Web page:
Dancehall artists D’Angel, Sizzla speak out against STING ban

Two days following the announcement that Reggae/Dancehall artists, Sizzla and D’Angel were banned from future editions of STING following their controversial performances at the show’s 30th anniversary, both are crying foul following their punishments.

Isaiah Laing, the show’s lead organizer, announced Tuesday that Sizzla was banned from the show for promoting ‘hate music’ during his performance, in which he repeatedly hit out against homosexuality. D’Angel, meanwhile, was banned for at least five years as a patron following her impromptu clash with Ninja Man at the Dec. 26 show, which saw her spread her legs and gyrate while wearing a short dress during her set, before giving a bizarre post-performance interview later in the night.

D’Angel defended her actions in an interview published Thursday in the Jamaica STAR, saying that she did nothing out of the ordinary given the hardcore nature STING has possessed over the years, while saying she has seen artists split, gyrate and sing lyrics that could be deemed explicit, without any punishment.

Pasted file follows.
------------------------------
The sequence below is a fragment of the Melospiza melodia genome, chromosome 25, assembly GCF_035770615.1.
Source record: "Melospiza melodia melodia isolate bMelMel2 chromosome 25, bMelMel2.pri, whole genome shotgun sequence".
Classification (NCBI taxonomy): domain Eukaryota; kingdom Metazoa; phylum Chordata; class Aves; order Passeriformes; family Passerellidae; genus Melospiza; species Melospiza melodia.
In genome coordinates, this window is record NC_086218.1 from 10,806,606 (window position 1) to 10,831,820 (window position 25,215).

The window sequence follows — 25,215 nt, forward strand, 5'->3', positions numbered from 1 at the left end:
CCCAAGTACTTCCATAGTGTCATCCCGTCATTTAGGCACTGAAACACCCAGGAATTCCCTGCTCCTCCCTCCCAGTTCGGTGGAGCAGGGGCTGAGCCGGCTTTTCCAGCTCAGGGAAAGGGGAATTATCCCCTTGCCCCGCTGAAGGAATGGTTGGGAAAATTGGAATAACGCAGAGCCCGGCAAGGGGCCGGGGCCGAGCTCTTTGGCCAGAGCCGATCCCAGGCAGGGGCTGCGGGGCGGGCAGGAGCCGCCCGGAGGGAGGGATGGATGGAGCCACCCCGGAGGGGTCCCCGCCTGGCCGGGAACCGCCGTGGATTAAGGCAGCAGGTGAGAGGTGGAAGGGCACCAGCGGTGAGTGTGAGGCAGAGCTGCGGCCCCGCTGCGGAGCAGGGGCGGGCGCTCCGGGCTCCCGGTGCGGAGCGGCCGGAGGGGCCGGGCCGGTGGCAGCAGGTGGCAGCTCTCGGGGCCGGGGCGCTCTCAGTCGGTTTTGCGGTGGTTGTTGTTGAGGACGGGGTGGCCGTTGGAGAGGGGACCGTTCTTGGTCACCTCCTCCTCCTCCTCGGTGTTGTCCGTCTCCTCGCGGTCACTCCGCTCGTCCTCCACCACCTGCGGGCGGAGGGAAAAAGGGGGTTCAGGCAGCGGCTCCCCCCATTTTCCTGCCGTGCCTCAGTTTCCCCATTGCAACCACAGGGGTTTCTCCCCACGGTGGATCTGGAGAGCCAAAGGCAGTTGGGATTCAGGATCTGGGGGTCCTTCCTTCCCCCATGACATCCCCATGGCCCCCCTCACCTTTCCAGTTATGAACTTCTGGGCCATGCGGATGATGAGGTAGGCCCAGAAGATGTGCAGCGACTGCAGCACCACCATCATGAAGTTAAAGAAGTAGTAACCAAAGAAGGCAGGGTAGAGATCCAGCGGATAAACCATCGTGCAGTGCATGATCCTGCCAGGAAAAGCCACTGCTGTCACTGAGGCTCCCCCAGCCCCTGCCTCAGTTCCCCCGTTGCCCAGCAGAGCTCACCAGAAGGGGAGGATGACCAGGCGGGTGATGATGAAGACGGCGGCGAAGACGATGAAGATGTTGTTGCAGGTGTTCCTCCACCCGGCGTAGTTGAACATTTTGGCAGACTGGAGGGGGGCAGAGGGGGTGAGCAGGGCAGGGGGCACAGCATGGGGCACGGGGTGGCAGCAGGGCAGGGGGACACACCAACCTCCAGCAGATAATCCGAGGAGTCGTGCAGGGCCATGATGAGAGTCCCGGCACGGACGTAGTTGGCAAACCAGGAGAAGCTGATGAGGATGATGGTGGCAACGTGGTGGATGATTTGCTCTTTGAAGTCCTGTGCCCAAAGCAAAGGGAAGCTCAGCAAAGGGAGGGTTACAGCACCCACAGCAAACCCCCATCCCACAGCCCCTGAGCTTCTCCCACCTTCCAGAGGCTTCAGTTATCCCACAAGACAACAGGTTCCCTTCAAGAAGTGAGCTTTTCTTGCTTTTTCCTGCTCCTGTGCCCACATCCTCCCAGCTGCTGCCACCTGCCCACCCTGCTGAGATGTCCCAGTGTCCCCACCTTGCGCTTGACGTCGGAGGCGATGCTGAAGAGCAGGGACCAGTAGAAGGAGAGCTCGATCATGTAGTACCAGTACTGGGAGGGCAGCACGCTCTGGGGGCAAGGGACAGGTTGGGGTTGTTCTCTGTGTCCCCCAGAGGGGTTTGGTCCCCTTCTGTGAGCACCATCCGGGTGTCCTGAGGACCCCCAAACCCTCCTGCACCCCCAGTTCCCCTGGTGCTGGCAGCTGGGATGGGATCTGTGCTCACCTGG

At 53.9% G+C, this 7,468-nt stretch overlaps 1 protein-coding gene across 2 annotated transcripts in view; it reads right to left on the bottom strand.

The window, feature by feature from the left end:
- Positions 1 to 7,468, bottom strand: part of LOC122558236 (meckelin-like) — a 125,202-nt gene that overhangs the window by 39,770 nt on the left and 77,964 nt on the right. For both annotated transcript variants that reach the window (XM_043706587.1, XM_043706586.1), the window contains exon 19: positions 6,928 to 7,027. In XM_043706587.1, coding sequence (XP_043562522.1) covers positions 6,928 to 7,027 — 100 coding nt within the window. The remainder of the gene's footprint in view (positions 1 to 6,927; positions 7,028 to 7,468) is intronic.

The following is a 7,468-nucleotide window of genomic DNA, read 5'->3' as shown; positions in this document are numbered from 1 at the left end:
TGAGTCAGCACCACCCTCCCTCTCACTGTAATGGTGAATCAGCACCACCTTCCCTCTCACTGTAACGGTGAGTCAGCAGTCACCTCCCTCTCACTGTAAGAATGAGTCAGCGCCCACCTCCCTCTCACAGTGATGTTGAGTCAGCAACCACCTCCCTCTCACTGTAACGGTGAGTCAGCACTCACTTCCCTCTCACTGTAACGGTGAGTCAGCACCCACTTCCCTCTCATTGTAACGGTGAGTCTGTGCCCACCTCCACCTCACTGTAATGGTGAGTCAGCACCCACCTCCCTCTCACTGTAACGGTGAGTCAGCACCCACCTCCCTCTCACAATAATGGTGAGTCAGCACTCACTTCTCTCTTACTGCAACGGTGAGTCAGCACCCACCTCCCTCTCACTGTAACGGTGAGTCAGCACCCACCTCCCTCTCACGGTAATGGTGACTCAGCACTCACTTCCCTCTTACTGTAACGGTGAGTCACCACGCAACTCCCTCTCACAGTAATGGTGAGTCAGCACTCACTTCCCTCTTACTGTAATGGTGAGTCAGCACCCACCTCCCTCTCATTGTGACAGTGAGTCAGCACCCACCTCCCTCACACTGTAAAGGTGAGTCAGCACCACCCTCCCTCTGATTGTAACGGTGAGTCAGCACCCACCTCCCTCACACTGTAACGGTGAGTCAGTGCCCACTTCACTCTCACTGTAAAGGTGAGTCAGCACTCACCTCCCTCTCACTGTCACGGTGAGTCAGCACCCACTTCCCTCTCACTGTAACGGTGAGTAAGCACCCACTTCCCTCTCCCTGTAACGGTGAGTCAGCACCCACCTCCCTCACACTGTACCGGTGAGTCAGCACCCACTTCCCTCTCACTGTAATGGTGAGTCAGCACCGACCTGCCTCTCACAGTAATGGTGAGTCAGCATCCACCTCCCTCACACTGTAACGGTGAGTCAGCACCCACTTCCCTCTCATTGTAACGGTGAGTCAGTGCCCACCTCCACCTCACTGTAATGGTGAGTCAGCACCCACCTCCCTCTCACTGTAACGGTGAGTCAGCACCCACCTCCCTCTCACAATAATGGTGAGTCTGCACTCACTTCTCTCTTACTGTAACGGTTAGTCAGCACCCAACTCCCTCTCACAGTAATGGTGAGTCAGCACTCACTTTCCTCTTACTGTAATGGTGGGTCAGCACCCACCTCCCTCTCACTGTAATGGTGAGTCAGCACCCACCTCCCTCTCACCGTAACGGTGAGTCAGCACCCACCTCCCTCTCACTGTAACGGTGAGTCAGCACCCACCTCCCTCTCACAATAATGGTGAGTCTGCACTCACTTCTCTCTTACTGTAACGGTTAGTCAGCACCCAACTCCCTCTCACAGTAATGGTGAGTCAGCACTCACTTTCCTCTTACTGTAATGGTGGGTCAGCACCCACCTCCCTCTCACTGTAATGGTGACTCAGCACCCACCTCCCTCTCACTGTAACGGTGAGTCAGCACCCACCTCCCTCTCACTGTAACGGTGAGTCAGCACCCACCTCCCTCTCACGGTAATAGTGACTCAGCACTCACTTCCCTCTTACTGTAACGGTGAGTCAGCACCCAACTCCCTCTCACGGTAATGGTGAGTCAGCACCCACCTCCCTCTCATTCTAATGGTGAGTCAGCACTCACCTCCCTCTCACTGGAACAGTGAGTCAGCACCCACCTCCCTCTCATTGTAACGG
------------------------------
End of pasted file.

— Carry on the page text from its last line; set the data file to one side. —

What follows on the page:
"As a grown woman and an artiste, I am entitled to entertain and perform,” she said “I have been watching Sting from I was a child and there is nothing that I did on stage at Sting that was far-fetched from all the things that have happened on that stage over the years.”

"I stayed true to the culture of Sting, which is energy-packed entertainment,” she continued. “I think outside the box. I was just having fun. It was just solid and mature entertainment. The patrons enjoyed it and the fans were happy. I represented dancehall on a wider scale. My music and career is not based on one night, my career goes on after this."

Sizzla’s publicist, Olimatta Taal responded on behalf of the Grammy-nominated singer, saying organizers should not have attempted to censor him for speaking out against issues deemed illegal in the constitution.

"It is Laing's show but he knows the artiste that Sizzla is and he knows what Sizzla represents,” she said. “If you book him for a show, don't censor him. If you want to fight the issue, then fight the Government…Sizzla was just expressing the values he was brought up on. Don't censor the artiste for that.”

Neither artist indicated whether they will challenge these bans.


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